This holding does have some privacy implications, but they are small compared to Verizon's alternative argument. Having decided this case on statutory grounds, the court ducked the larger First Amendment questions.
So what implications does it have? Dozens of people predict that RIAA will lobby Congress to close what it surely sees as a loophole in the DMCA. Ernest quipped, "[T]he RIAA has nearly hosed itself." The trade group has been trying to consolidate all its DMCA subpoena litigation in Washington, D.C. for administrative convenience. Now, however, it cannot be happy with its "success" in transferring the SBC case to the D.C. District from the Northern District of California in San Francisco — because the Verizon decision is now binding precedent in the nation's capital. This will not stop RIAA from getting users' information, however. It will only make the process slower and more expensive. Instead of paying its lawyers simply to draft subpoena applications, it now has to pay them to draft and file complaints and motions in addition to subpoena applications. These costs will be passed on to consumers in the form of higher average settlements.
John Palfrey sees a broader trend: "Add this development to the Grokster opinion, and the trend of the law in favor of digital rights holders is at least in a holding pattern." The trend may be even broader than Palfrey recognizes — this was a banner week for civil liberties everywhere. (It could, however, be just a blip on the post-9/11 radar screen.) The Dutch supreme court ruled that the makers of Kazaa are not liable under Dutch law for copyright infringement committed by the software's users. A day earlier, the Second Circuit ruled that the U.S. government may not classify Jose Padilla as an enemy combatant — which should assure that his constitutional rights are no longer suspended. Just a few hours later, the Ninth Circuit wrote "that the [Bush] administration's policy of imprisoning about 660 non-citizens on a naval base in Guantanamo Bay, Cuba, without access to U.S. legal protections 'raises the gravest concerns under both American and international law'" (source).
If nothing else, we live in interesting times.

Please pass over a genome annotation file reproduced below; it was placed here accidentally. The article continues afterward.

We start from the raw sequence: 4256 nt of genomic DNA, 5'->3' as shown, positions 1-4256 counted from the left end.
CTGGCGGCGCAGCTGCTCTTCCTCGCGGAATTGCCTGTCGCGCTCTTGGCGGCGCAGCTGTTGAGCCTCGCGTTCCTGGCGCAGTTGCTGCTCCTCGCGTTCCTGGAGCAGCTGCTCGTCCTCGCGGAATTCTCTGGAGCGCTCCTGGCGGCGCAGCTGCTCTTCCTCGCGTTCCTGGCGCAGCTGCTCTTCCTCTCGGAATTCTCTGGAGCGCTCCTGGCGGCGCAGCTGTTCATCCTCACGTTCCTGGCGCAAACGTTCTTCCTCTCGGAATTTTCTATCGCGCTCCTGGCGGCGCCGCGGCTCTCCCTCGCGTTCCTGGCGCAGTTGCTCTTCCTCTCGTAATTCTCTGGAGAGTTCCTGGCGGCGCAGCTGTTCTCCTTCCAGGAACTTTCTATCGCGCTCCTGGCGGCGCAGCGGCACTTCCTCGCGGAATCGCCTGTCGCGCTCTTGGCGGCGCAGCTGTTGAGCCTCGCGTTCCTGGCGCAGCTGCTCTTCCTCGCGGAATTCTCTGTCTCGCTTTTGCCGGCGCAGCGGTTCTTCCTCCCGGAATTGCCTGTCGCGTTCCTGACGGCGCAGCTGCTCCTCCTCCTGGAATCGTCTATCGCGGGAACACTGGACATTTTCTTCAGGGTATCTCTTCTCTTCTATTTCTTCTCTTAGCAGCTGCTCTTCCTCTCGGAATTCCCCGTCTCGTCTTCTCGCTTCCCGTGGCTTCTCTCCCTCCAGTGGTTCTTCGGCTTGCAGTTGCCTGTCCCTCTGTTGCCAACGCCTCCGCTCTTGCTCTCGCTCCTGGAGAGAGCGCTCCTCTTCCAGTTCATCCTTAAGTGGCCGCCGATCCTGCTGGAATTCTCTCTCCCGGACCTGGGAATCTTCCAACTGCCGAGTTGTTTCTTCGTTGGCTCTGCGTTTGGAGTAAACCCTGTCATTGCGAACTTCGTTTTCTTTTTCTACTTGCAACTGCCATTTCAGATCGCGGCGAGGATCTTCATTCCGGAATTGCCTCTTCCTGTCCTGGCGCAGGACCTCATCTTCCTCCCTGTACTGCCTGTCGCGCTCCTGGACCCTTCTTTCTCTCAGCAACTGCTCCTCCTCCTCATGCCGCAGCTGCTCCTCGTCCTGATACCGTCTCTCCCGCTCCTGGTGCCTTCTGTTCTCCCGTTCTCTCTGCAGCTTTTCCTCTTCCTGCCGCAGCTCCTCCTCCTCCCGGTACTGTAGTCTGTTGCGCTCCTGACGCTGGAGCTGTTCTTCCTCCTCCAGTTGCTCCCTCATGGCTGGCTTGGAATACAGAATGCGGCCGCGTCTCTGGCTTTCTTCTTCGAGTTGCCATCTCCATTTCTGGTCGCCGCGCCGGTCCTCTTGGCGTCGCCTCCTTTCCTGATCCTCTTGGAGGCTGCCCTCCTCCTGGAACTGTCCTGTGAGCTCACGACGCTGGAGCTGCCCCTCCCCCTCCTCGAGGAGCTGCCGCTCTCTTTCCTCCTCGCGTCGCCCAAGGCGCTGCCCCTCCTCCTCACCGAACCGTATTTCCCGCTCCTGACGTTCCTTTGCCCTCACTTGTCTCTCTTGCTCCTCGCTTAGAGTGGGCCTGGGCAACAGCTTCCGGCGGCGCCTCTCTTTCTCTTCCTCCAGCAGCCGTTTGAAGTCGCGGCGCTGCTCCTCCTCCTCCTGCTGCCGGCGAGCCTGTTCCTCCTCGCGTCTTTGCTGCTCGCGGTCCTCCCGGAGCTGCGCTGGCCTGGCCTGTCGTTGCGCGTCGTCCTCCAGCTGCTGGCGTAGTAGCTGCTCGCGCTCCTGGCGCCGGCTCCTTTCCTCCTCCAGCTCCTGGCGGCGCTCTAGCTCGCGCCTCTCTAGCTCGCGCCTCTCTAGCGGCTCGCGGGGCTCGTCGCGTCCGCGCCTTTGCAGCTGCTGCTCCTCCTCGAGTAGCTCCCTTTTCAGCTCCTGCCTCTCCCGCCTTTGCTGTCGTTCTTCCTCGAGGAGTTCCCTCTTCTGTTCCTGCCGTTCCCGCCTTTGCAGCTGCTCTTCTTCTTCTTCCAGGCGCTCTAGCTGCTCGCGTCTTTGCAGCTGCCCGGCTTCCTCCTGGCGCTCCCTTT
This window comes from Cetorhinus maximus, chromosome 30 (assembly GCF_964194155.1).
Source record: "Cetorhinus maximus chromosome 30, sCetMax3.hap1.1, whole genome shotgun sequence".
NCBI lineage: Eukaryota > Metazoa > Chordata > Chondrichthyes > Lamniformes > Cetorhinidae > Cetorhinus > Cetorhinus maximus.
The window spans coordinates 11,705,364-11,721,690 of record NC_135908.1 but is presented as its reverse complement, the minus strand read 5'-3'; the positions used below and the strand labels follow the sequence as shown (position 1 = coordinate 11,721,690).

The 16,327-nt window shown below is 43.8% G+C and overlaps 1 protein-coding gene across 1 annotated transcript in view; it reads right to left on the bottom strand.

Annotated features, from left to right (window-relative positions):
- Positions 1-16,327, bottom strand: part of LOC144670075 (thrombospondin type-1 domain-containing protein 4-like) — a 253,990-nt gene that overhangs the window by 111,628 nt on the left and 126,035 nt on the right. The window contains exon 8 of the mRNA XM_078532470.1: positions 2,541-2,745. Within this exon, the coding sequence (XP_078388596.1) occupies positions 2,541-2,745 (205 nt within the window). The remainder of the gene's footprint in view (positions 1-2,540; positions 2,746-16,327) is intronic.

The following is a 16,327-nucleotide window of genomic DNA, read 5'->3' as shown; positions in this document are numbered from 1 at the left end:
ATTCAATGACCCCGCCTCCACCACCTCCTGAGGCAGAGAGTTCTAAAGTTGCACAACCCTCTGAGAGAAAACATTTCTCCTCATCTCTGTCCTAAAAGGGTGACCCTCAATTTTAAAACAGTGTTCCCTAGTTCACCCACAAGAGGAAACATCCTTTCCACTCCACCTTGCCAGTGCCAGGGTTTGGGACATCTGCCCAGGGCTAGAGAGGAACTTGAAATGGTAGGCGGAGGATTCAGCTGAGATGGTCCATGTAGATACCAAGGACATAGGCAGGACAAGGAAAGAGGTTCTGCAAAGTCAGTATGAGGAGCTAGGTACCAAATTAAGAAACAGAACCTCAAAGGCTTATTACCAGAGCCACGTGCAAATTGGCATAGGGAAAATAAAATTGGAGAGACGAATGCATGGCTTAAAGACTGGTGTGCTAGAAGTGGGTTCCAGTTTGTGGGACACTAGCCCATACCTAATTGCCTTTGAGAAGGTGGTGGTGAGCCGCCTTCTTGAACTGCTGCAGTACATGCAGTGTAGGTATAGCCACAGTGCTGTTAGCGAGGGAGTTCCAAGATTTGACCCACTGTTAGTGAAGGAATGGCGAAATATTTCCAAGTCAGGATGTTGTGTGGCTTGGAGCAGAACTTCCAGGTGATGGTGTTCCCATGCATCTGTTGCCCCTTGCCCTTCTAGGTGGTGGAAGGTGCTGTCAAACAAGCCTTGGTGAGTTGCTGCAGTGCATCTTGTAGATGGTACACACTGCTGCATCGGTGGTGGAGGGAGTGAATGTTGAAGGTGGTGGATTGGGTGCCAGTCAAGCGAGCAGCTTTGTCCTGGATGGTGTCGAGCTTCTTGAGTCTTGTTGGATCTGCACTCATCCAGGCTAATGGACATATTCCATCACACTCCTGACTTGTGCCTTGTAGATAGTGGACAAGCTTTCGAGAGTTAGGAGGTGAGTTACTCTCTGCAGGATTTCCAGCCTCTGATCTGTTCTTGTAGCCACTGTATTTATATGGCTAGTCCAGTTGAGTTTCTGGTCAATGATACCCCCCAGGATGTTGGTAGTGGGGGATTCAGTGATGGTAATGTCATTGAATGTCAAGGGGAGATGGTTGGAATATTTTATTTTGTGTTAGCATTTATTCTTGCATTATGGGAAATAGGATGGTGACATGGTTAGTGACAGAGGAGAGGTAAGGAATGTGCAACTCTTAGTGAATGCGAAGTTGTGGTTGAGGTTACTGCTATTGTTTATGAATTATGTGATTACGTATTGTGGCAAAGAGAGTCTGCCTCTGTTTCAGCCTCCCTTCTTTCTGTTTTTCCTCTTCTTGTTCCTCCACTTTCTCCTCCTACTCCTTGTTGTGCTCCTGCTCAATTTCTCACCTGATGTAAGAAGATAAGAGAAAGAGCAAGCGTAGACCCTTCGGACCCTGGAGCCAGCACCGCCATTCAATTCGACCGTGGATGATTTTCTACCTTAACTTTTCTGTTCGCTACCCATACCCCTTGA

Friday, 19 December 2003
Dutch high court: Kazaa not liable
The decision by the Dutch court, the highest European body yet to rule on file-sharing software, means that the developers of the software cannot be held liable for how individuals use it. It does not address issues over individuals' use of such networks. […] The Supreme Court rejected demands by Buma Stemra, the Dutch royalties collection society, that distribution of Kazaa cease and that future versions be modified so that copyrighted materials cannot be exchanged over the network, lawyers representing Kazaa said.It looks like Matt Oppenheim, a senior vice president of RIAA, has to eat his words from March 2002. Describing the Dutch appeals court action underlying yesterday's supreme court decision, he said: "I don't think this summary decision…will have any more impact than it would have from any other country that doesn't enforce copyright law consistent with the United States." Matt, perhaps you can tell me if I spelled "jingo" correctly.
Wednesday, 17 December 2003
The last five days have brought big copyright news from the Great White North — allegedly also known as "Canada." First, the Canadian Copyright Board issued a decision levying fees on many new media and interpreting Canadian law to permit downloading (but not uploading) of copyrighted works via P2P networks. Then the National Post reported that the Canadian Recording Industry Association (CRIA) might soon begin suing file sharers, ala RIAA.
During this time, I have been reading up on CRIA's chief, Brian Robertson. While he is reluctant to discuss CRIA's lawsuit plans, he loves to talk about the number 30. That is the percentage of revenue he claims the Canadian recording industry has lost due to file sharing. As far as I can tell, he has never cited any source for this figure, and the next-highest estimate is 23% — and many estimates are even lower. Sources: CRIA press release, Globe & Mail, National Post, LA Times. Additionally, CRIA (like RIAA) fails to acknowledge that the recent recession might have had a negative effect on music sales equal or greater to the effect of file sharing.
Tuesday, 16 December 2003
CRIA Follows Big Brother's Lead
The millions of Canadians who share music files on the Internet should be prepared for the possibility of facing a lawsuit early in the new year, the head of the Canadian Recording Industry Association said yesterday. … [Brian] Robertson would not specify how many lawsuits would be filed, but he did say the legal action would be similar to the lawsuits filed in the United States. For some time, CRIA has been using software that tracks and identifies users involved in trading free music files. "Users should be aware that using file-sharing services is a very public process," Mr. Robertson said.Since Canada has no analog to the Digital Millennium Copyright Act (DMCA), it will be interesting to see whether CRIA's tracking software is anywhere near as effective as RIAA's subpoenas. Neither one, it cannot be pointed out often enough, has any judicial oversight. And both are ripe for abuse.
Update: Canadian decision on downloading
…and news coverage:
Monday, 15 December 2003
God Considers Smiting Copyright Pirates
God is considering his options for action against Bible pirates. "God did not rule out smiting as a final measure against those who share his most famous work, the Bible, on the Internet," wrote Kristian Werner of BBspot Technology News.
Citing misuse of His word, misquotation, and putting hardworking Bible printers out of work, God said he would now start hunting Bible pirating around the globe. "I have to defend both my world-famous brand — the Bible and its distinctive likenesses — and the livelihood of those who create and distribute legal copies of it. Sure, they live not by bread alone, but website hits — someone else's website mind you — don't pay the bills for these folks."
Canada deems P2P downloading legal